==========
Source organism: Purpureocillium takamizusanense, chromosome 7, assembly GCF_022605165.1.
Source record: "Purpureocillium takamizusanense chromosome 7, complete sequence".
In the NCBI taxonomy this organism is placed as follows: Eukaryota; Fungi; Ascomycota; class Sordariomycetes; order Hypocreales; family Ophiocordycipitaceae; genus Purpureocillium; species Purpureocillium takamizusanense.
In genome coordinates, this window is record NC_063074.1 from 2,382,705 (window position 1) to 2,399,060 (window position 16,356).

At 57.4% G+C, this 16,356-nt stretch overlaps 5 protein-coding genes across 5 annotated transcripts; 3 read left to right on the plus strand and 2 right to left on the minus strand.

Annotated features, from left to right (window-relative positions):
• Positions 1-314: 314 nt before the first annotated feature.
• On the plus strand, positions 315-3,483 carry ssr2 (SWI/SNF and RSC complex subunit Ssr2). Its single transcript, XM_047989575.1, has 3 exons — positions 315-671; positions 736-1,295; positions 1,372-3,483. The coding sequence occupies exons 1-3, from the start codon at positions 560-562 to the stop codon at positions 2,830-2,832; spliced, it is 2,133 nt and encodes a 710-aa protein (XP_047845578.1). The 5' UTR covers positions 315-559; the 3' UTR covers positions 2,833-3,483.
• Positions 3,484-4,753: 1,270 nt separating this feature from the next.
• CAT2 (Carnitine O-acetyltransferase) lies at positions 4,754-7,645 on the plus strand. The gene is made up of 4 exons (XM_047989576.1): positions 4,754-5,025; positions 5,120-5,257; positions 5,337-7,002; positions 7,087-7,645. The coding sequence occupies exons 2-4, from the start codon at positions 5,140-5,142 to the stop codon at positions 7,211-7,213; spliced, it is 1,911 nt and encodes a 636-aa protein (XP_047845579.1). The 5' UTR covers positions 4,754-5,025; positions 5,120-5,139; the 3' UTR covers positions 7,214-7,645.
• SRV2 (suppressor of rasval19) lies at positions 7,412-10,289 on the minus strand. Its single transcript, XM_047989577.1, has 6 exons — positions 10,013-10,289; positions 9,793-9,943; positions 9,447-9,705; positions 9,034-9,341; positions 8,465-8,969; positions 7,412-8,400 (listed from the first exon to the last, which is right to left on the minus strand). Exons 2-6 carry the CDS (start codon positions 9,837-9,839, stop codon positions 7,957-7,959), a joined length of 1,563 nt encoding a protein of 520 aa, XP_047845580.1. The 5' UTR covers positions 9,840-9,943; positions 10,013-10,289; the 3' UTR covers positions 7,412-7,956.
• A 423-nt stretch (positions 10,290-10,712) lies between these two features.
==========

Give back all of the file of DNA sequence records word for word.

Source organism: Purpureocillium takamizusanense, chromosome 7, assembly GCF_022605165.1.
Source record: "Purpureocillium takamizusanense chromosome 7, complete sequence".
In the NCBI taxonomy this organism is placed as follows: Eukaryota; Fungi; Ascomycota; class Sordariomycetes; order Hypocreales; family Ophiocordycipitaceae; genus Purpureocillium; species Purpureocillium takamizusanense.
In genome coordinates, this window is record NC_063074.1 from 2,382,705 (window position 1) to 2,399,060 (window position 16,356).

At 57.4% G+C, this 16,356-nt stretch overlaps 5 protein-coding genes across 5 annotated transcripts; 3 read left to right on the plus strand and 2 right to left on the minus strand.

Annotated features, from left to right (window-relative positions):
• Positions 1-314: 314 nt before the first annotated feature.
• On the plus strand, positions 315-3,483 carry ssr2 (SWI/SNF and RSC complex subunit Ssr2). Its single transcript, XM_047989575.1, has 3 exons — positions 315-671; positions 736-1,295; positions 1,372-3,483. The coding sequence occupies exons 1-3, from the start codon at positions 560-562 to the stop codon at positions 2,830-2,832; spliced, it is 2,133 nt and encodes a 710-aa protein (XP_047845578.1). The 5' UTR covers positions 315-559; the 3' UTR covers positions 2,833-3,483.
• Positions 3,484-4,753: 1,270 nt separating this feature from the next.
• CAT2 (Carnitine O-acetyltransferase) lies at positions 4,754-7,645 on the plus strand. The gene is made up of 4 exons (XM_047989576.1): positions 4,754-5,025; positions 5,120-5,257; positions 5,337-7,002; positions 7,087-7,645. The coding sequence occupies exons 2-4, from the start codon at positions 5,140-5,142 to the stop codon at positions 7,211-7,213; spliced, it is 1,911 nt and encodes a 636-aa protein (XP_047845579.1). The 5' UTR covers positions 4,754-5,025; positions 5,120-5,139; the 3' UTR covers positions 7,214-7,645.
• SRV2 (suppressor of rasval19) lies at positions 7,412-10,289 on the minus strand. Its single transcript, XM_047989577.1, has 6 exons — positions 10,013-10,289; positions 9,793-9,943; positions 9,447-9,705; positions 9,034-9,341; positions 8,465-8,969; positions 7,412-8,400 (listed from the first exon to the last, which is right to left on the minus strand). Exons 2-6 carry the CDS (start codon positions 9,837-9,839, stop codon positions 7,957-7,959), a joined length of 1,563 nt encoding a protein of 520 aa, XP_047845580.1. The 5' UTR covers positions 9,840-9,943; positions 10,013-10,289; the 3' UTR covers positions 7,412-7,956.
• A 423-nt stretch (positions 10,290-10,712) lies between these two features.